Categorized | Entertainment

Stephanie Braganza: Producing “Metaphorical” Music

Posted on 01 April 2011 by admin

“Technology has really helped to educate people…a lot of technology (ex: mobile phones, pda’s) can hinder the attention span of young people. Children aren’t learning to interact with each other the same way as they did ten years ago.”

“I don’t think that “attractive looks” are as important as “image/brand looks”. Image is important because people come to see you, not only to hear you,” she tells Generation Next.

“It’s much easier to promote to an audience..however, because it’s easy for EVERYONE, there’s much more competition and information overload, so people sometimes pay less attention to the information around them.”

Stephanie Braganza is a name that is gaining recognition in the music industry. With a BA in Music from Humber College, she is trained in Jazz and Classical music with focus on R&B/funk music.
She is one of the few in the South Asian music industry who have a degree in music. But her belief is that many times performers become serious in music only “after they went to school for a different subject,” she tells Generation Next.
To be unique “I go with the flow of the audience. I try to encourage my band to play along to the “vibe” of the show, so each performance is different,” she says.
Today’s generation rocks on digital media with social media websites as means to get initial publicity. Is it a good thing or bad?
In Stephanie’s opinion it’s both. “It’s much easier to promote to an audience..however, because it’s easy for EVERYONE, there’s much more competition and information overload, so people sometimes pay less attention to the information around them.”
There are far too many songs one can name that lost public’s attention in less than six months of their release. Is it because they were of inferior quality?
“To compete, music still has to be superior in production,” believes Stephanie.
Do looks matter in her business?
“I don’t think that “attractive looks” are as important as “image/brand looks”. Image is important because people come to see you, not only to hear you,” she tells Generation Next.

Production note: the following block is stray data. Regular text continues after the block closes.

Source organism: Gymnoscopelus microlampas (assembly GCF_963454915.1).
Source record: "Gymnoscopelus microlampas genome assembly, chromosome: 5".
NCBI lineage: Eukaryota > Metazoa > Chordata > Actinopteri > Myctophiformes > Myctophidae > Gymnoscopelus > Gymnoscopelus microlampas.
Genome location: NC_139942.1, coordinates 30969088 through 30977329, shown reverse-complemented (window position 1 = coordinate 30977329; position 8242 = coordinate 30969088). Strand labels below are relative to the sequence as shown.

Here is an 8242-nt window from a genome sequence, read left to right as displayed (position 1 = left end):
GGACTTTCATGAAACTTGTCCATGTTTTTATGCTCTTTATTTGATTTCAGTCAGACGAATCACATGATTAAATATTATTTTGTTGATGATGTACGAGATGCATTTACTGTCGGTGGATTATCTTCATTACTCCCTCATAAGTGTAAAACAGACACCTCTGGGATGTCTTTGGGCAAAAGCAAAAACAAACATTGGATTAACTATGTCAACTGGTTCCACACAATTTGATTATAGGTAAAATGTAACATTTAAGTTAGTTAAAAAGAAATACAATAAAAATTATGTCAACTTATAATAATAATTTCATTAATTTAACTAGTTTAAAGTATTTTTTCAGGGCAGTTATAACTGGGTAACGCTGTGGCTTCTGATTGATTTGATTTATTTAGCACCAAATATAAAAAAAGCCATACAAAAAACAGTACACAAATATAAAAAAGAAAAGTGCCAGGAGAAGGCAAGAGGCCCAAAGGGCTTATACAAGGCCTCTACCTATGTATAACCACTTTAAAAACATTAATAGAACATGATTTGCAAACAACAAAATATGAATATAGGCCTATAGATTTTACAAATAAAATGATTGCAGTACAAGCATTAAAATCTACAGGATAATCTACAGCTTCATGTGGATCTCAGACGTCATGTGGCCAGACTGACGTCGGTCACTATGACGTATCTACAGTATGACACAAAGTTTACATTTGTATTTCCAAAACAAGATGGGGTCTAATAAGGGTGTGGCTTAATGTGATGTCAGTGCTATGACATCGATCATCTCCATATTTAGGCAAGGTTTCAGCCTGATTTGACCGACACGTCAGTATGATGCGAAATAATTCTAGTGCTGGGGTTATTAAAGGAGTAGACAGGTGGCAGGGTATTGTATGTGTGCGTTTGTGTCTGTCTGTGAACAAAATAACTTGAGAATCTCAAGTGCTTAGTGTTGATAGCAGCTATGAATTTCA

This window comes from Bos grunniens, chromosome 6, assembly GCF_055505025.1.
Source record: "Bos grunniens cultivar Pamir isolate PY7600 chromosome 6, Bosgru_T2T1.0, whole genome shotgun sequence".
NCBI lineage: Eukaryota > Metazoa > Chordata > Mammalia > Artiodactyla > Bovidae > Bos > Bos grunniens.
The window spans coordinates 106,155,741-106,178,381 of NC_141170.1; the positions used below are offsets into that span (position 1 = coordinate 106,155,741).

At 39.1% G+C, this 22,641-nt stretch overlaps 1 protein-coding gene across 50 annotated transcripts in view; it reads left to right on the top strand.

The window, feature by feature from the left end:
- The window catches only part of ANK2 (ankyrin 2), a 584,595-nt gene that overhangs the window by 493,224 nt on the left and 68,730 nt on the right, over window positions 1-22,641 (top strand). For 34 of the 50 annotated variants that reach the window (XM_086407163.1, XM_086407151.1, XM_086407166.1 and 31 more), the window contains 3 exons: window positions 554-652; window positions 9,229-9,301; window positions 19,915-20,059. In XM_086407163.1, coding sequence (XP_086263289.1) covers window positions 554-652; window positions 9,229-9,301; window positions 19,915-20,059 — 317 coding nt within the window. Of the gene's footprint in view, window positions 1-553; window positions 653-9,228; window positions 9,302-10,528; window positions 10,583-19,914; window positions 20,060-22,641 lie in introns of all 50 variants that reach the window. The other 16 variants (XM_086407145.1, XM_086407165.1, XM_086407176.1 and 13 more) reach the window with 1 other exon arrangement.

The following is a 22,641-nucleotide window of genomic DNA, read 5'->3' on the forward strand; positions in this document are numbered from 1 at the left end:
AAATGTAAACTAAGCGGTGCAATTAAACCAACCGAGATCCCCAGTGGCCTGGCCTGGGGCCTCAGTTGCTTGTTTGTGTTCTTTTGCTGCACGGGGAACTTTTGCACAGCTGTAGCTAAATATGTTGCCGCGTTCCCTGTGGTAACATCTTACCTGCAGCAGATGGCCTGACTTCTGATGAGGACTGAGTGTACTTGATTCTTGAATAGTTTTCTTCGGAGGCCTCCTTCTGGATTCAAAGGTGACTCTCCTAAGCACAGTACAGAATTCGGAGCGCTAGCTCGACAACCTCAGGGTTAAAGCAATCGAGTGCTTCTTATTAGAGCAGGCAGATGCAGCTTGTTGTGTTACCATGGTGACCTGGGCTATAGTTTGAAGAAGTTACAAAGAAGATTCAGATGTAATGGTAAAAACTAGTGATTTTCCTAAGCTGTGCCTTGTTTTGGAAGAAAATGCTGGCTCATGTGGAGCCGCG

Stephanie has studied with such greats as Juno award winner Rik Emmett (Triumph), Pat LaBarbera, and Trish Colter. She has been invited to sing with rap artist Belly and Ginuwine at the Muchmusic Video Awards and at hot clubs throughout Ontario.For Stephanie, her album “Unexpected” has many elements of the music that has inspired her over the years. “ Since it was my first album, it was very experimental so it’s difficult to categorize it. Musically, some of the influences range anywhere from Bjork, Kraftwerk, Nine Inch Nails, to Madonna or even Aqua. I would say my greatest influences growing up are Michael Jackson, Ella Fitzgerald, and Whitney Houston. I try not to limit what genres I sing though,” she reflects.
“Musically there are South Asian influences. As a performer, my show would come across more Westernized,” she tells Generation Next.
Her background is as diverse as her music.
Goan by heritage, Stephanie was born in Kingston, Ontario. Her father was a Goan born in Nairobi, Kenya, but his parents came from Porvorim and Colvale in Bardez, Goa. Her mother was born in Kampala, Uganda, and her parents came from Marjorda and Vasco in Salcete, Goa. “In 1972, my mother and her parents had to flee her country of birth (Uganda) during the “Asian Expulsion” by Idi Amin. They were fortunate that Canada welcomed them as “Uganda Refugees,”” she tells us.
While Stephanie’s parents “worry about the future of the music business,” they are supportive of Stephanie’s career choice.
With regards to social issues among youth, Stephanie feels that “ technology has really helped to educate people…a lot of technology (ex: mobile phones, pda’s) can hinder the attention span of young people. Children aren’t learning to interact with each other the same way as they did ten years ago.”